Several new things out of the Bellwether world. I talked with Kevin Kosar about non-profits, education, and public service.
Chad Aldeman takes a look at learning loss this year:
The projected learning loss for students is staggering. Los Angeles, Clark County, Wake County and New York City all plan to deliver less than half of a normal school year’s worth of instruction for students of all ages. That translates into 433 lost hours for a fifth-grader in New York City and 558 hours in Los Angeles. Depending on the length of a school day, these losses are the equivalent of 60 to 100 days of lost learning time.
Hailly Korman, Bonnie O’Keefe, and Matt Repka take a look at all the kids missing from school since March:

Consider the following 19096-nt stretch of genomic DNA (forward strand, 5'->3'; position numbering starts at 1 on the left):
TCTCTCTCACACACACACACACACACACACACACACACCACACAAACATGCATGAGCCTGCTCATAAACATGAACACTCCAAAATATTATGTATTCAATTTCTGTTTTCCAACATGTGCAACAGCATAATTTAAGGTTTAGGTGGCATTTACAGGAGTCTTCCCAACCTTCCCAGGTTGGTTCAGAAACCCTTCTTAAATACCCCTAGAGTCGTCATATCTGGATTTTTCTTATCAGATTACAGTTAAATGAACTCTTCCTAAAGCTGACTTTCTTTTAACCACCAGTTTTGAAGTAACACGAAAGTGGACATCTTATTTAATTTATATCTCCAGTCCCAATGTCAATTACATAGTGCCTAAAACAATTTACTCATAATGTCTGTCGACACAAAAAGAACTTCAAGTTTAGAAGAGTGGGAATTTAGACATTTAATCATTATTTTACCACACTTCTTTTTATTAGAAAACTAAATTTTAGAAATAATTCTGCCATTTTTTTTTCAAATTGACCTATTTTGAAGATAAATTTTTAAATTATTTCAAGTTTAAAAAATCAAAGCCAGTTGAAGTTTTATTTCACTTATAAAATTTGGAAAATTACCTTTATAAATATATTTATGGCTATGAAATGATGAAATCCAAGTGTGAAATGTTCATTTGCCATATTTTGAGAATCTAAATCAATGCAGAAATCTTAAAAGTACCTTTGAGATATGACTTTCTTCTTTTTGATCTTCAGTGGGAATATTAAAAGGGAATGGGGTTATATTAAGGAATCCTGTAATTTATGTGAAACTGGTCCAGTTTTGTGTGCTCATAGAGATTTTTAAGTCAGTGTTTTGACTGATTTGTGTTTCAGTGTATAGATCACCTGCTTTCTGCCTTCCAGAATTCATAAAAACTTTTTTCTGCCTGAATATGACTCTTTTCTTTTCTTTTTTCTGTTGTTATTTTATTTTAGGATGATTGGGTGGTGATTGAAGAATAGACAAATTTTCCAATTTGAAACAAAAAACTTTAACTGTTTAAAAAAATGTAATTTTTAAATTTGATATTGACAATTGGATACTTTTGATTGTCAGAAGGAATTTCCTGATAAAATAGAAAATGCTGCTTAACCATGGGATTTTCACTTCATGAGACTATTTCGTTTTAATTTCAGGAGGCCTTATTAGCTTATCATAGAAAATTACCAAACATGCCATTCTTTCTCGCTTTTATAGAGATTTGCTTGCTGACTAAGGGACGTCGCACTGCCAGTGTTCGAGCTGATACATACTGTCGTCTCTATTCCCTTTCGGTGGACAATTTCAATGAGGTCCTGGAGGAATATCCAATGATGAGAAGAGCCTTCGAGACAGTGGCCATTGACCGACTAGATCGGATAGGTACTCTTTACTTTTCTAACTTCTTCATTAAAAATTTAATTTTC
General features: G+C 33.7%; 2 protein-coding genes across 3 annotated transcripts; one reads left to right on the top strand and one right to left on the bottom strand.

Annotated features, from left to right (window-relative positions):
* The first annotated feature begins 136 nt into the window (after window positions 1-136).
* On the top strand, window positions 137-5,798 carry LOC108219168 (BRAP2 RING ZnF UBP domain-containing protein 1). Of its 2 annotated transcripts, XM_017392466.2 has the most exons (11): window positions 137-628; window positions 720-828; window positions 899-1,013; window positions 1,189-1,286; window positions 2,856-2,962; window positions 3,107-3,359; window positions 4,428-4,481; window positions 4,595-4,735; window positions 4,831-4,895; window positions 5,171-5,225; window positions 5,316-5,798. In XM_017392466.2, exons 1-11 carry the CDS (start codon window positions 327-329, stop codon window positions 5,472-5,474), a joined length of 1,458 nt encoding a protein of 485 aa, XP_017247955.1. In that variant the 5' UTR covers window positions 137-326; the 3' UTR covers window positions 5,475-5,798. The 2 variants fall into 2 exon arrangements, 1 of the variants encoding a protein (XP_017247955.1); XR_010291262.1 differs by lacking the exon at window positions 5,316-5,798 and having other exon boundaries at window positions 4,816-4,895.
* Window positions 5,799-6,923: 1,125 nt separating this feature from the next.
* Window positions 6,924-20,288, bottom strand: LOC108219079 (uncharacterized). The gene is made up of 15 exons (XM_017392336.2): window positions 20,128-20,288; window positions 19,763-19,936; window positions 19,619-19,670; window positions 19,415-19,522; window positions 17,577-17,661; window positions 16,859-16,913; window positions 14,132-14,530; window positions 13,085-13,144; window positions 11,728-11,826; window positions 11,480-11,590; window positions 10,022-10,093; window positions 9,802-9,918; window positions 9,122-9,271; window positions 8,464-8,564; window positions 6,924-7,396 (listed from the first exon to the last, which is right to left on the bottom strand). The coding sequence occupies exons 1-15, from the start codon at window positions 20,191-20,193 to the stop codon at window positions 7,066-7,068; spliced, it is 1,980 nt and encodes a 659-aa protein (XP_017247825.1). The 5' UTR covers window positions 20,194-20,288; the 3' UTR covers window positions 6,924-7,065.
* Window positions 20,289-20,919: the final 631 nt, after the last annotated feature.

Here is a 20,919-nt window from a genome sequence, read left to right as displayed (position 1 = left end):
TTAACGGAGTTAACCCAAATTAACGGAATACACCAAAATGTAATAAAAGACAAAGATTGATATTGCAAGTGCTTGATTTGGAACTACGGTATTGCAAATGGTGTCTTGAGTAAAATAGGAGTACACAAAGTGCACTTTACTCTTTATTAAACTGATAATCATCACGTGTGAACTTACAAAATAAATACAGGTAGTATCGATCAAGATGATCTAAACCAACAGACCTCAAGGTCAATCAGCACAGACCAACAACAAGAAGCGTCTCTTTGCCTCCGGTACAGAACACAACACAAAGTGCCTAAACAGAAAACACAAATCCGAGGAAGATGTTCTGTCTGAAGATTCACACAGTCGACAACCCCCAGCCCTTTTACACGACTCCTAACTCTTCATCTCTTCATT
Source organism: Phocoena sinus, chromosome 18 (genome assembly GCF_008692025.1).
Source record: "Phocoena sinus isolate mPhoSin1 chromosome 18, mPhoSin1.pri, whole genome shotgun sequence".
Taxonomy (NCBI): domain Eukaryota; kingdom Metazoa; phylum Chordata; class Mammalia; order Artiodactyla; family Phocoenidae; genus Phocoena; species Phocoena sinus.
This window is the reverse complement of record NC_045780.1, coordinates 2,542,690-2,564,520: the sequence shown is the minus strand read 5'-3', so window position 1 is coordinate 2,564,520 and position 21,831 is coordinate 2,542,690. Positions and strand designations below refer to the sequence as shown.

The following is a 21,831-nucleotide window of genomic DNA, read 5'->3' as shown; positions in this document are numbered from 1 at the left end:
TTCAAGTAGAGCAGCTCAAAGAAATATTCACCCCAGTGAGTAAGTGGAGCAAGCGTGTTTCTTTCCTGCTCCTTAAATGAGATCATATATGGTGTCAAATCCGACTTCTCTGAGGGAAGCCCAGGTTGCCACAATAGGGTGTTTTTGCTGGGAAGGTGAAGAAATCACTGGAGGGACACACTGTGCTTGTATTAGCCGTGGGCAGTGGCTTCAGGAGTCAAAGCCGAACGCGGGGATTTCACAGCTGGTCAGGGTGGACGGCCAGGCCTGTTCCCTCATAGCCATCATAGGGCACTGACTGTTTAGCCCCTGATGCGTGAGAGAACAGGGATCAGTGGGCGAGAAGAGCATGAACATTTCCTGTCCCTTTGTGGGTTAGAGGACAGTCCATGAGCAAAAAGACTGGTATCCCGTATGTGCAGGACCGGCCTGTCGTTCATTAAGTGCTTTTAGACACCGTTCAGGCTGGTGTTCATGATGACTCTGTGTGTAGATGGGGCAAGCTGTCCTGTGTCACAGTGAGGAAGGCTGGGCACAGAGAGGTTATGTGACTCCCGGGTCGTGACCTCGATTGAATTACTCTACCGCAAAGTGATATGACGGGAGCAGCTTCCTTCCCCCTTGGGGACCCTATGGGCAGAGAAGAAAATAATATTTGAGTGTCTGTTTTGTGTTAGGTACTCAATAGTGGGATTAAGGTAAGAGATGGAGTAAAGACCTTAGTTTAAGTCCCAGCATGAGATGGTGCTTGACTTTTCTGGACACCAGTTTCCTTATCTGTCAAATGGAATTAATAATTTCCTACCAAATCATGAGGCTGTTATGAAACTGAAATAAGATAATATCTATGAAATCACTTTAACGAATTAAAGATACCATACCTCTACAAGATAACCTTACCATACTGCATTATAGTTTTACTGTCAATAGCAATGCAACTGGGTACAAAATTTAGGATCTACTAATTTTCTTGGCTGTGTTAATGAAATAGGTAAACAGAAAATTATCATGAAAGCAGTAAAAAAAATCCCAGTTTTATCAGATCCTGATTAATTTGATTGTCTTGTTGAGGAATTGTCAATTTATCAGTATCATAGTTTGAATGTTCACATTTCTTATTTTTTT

By mid-March 2020, most American schools had shut their doors, and about half remain fully or partially closed to in-person learning today. For approximately 3 million of the most educationally marginalized students in the country, March might have been the last time they experienced any formal education — virtual or in-person. (To see how we estimated 3 million, click here. To see a state-by-state breakdown of these estimates, click here.)
We’ve talked about this before, and I know it’s hard to believe in the education sector, but politics might be influencing the school reopen / close conversation:
The latest evidence, released this month as a working paper through Brown University’s Annenberg Institute for School Reform, indicates that partisanship — as exhibited by the share of voters in a given county who supported Donald Trump in 2016, as well as the strength of local teachers’ unions — drove reopening plans “far more” than public health conditions.